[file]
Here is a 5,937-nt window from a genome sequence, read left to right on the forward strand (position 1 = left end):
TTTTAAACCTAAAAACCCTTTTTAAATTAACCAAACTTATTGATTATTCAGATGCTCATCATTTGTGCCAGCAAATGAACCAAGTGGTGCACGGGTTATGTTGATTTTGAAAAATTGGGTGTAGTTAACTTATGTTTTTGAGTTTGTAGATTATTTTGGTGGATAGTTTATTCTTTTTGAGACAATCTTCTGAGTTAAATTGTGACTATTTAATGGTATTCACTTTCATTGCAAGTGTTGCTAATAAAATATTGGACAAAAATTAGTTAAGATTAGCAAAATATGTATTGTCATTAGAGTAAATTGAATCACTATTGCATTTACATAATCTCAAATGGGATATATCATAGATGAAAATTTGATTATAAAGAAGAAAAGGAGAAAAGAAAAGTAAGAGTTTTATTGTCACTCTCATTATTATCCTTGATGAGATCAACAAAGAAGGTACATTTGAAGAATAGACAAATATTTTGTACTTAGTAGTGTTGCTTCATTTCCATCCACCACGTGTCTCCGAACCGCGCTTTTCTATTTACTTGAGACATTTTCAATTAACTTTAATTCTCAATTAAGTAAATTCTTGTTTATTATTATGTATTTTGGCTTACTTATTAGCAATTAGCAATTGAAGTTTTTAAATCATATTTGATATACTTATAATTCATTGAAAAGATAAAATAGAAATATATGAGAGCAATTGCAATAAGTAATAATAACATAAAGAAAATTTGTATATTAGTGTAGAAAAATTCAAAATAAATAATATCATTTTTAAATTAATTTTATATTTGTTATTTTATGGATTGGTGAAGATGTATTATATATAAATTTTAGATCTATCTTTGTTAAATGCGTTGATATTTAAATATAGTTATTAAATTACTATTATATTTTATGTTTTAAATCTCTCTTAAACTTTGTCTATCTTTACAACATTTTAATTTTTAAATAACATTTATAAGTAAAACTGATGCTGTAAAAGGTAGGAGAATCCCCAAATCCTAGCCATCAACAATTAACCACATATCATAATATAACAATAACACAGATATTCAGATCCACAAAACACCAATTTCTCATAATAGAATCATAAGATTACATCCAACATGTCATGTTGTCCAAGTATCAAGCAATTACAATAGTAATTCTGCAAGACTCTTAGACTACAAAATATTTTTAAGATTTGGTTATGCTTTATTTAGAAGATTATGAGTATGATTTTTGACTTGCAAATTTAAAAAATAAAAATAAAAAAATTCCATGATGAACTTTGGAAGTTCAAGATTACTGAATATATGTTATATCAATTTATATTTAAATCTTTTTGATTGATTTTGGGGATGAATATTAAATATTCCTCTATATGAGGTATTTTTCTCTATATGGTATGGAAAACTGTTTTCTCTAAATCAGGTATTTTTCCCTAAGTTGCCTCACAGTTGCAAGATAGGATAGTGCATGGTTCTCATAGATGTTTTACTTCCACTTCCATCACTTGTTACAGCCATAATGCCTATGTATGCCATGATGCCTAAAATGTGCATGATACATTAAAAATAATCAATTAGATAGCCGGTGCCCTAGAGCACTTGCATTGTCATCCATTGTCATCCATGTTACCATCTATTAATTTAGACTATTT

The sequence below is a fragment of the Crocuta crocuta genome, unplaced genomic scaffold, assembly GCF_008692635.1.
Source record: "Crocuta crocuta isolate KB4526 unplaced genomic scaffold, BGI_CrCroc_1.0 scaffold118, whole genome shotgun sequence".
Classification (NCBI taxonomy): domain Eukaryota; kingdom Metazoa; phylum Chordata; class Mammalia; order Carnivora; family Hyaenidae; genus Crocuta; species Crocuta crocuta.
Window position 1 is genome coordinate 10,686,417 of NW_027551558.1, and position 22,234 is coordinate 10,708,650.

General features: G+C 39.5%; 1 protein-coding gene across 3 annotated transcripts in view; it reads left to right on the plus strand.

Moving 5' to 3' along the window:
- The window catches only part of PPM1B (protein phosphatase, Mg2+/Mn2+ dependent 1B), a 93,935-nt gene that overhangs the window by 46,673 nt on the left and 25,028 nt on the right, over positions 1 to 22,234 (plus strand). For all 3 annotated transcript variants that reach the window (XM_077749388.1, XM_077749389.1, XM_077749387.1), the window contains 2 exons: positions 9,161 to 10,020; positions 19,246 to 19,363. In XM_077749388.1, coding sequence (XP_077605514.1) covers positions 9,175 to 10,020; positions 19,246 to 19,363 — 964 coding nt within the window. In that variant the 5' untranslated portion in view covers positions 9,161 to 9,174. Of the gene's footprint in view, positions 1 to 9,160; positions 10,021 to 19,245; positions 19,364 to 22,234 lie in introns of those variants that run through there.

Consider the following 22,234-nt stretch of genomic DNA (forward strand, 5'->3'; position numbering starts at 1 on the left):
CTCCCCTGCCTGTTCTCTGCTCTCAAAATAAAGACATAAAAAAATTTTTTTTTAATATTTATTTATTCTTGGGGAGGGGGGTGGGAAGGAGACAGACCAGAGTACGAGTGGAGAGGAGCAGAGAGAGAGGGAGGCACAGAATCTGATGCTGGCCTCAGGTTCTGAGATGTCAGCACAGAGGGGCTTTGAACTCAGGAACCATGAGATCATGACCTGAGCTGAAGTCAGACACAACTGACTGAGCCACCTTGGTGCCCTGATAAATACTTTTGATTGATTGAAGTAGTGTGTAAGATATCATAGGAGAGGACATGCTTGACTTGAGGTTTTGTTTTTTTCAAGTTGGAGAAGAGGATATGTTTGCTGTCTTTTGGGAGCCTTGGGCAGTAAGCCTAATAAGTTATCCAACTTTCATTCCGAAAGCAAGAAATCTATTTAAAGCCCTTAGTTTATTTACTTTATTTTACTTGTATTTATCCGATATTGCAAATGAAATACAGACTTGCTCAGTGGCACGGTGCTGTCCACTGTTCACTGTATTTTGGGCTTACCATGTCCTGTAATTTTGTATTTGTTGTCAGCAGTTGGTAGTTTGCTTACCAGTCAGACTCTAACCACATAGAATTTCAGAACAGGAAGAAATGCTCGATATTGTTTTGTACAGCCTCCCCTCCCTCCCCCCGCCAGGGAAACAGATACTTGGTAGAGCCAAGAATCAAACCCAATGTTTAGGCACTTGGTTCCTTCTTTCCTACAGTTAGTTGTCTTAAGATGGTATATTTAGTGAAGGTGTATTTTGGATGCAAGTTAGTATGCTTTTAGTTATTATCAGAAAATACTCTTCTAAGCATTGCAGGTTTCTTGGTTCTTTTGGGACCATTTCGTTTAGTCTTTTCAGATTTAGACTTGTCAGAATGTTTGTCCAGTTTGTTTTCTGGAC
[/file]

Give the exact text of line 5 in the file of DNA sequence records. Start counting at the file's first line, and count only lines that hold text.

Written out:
Classification (NCBI taxonomy): domain Eukaryota; kingdom Metazoa; phylum Chordata; class Mammalia; order Carnivora; family Hyaenidae; genus Crocuta; species Crocuta crocuta.